Over the years, I have had the pleasure of helping Catholic couples get “legally” married abroad and have learned everything that is needed to make this wish a reality.  I’ve learned how to have a Hindi wedding with vegetarian only dining options in other countries and know where it is far easier to make this happen and where it is surely an issue.  Jewish weddings can be a piece of cake and even adding “Kosher” menus to the reception options, when you know the locations of where they do this regularly.  Couples no longer have to sacrifice their heritage simply to get married on an island paradise.   I might also mention that it is not as simple as just bringing your Rabbi or Priest with you to your wedding.  VIP Vacations has gone through in-depth trainings and has the experience to guide you to the perfect location that meets all of your wedding needs.  As the saying goes, “Where there is the will, there is a way” and if it is made clear from the beginning that you must “keep your faith” in your wedding, VIP Vacations will provide you the way to make it happen!

Some of my Favorite Things

I am often reminded of the Queen of “it’s a good thing”, Ms. Martha Stewart, when my destination wedding brides ask me for helpful links and cool websites to purchase extra items for their destination wedding.  I can’t help but keep saying, “these are a few of my favorite things” to the tune of the Sound Of Music.  I am sure this list will grow, and encourage any readers of this blog to post other links that you have found to be “a good thing”.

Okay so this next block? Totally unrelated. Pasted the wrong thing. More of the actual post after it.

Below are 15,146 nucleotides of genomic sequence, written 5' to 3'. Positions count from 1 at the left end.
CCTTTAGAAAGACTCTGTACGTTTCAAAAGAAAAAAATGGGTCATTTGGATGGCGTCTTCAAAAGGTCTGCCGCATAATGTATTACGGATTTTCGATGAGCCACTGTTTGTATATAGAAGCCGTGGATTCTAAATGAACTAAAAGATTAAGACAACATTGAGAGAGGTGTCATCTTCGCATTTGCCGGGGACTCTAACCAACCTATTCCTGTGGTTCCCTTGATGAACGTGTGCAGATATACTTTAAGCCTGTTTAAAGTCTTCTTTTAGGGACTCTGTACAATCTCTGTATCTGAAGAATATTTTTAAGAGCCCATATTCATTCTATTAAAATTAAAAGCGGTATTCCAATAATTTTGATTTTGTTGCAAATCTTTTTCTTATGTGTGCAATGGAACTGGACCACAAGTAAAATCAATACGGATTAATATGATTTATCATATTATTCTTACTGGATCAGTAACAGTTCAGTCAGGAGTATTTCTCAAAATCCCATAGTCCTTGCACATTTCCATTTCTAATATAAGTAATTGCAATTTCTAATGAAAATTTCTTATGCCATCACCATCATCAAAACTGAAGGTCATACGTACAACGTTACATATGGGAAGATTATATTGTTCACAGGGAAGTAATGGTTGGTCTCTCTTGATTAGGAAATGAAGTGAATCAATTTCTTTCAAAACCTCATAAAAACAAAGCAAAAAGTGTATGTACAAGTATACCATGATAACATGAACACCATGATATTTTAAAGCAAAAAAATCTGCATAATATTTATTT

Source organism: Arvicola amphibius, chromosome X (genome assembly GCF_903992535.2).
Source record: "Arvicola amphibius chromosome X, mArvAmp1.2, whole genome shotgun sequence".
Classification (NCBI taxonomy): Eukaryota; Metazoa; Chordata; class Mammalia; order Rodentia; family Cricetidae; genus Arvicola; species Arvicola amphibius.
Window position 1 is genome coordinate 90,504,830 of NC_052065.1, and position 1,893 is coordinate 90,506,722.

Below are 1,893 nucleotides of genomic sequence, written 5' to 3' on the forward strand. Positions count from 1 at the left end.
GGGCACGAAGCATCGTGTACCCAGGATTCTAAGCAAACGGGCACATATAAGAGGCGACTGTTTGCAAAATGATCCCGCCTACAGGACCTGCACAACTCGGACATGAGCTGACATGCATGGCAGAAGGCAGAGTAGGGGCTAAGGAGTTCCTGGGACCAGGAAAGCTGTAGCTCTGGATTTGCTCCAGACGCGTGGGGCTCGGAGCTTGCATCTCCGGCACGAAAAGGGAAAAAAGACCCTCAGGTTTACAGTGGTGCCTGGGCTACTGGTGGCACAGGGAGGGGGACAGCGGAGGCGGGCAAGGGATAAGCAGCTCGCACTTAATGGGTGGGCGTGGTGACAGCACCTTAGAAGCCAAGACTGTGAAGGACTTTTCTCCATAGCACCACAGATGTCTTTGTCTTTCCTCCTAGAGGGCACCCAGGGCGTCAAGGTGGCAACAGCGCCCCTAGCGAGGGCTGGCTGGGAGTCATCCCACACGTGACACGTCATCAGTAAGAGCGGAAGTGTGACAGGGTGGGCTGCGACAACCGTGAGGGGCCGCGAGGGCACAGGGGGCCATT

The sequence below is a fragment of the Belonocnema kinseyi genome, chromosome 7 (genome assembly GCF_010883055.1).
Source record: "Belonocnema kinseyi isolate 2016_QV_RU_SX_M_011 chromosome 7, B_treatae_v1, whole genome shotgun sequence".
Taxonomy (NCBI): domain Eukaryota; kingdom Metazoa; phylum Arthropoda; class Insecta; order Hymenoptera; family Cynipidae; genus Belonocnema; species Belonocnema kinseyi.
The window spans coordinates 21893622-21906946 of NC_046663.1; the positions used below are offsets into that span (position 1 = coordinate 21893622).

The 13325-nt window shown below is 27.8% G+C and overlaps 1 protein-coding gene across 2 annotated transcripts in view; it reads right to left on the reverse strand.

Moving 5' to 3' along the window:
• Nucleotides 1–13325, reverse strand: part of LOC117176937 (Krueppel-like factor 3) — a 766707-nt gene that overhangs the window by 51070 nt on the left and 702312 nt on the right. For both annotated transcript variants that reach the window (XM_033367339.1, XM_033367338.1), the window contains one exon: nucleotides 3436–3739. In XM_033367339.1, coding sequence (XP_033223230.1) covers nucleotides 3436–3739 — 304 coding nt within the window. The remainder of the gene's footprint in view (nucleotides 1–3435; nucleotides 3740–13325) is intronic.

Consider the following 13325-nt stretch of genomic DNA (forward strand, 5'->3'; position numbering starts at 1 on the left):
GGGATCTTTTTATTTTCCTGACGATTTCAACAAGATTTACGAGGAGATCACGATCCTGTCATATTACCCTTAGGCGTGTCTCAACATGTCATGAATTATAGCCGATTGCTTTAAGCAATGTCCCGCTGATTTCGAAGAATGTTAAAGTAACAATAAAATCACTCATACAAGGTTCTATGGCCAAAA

First, if you want to see some lovely photo’s and meet some other to be wed Beach Brides, or get sage advice from brides recently married, I love the BEACH Bride’s company page on Facebook:

http://www.facebook.com/home.php#!/group.php?gid=118636003922

My favorite Sand Ceremony kit is from weddingstar.com. The Heart shaped sand ceremony with your initials and wedding date engraved is one of the best sand ceremony kits I have ever seen, plus they have tons of beach favors, and accessories at this site:

http://www.weddingstar.com/ceremony-accessories/unity-sand-ceremony

Are all the extra’s for the reception really starting to add up?  Can you believe that Sashes cost upwards of $5-10 each?  Well, this site has all the colors and styles for $0.59 to 3.59 each.  Plus, you can list them on eBay or donate them when you get back and they take up very little space in your luggage.

http://www.weddinglinensdirect.com

Want to put together a cool welcome bag, or price fans without spending hours on the web?  This site has so many really great ideas for beach weddings, favors, fans, and gift bag accessories.

http://www.myweddingfavors.com/beach-favors.html

AND finally, most resorts charge a fortune for rose petal aisles or flower petals for your guests to throw at the end of the ceremony instead of rice or blowing bubbles.  However, they are very specific about making sure you don’t use silk flower petals as they harm the environment.  I purchase small organza 3 inch sachets and then went to this site:

www.petalgarden.com

and purchased freeze dried petals that were vacuumed packed, took up very little space and were fresh and environmentally safe when opened. Open them the day of the wedding, and they are gorgeous.

Finally, Martha Stewart’s fall issue of her Weddings Magazine was totally devoted to “destination weddings”.  Here is a link for all the highlights and do it yourself ideas:

http://www.marthastewartweddings.com/photogallery/welcome-gifts or

http://www.marthastewartweddings.com/photogallery/destination-wedding-advice-from-a-travel-agent

Would love to hear about your favorite things!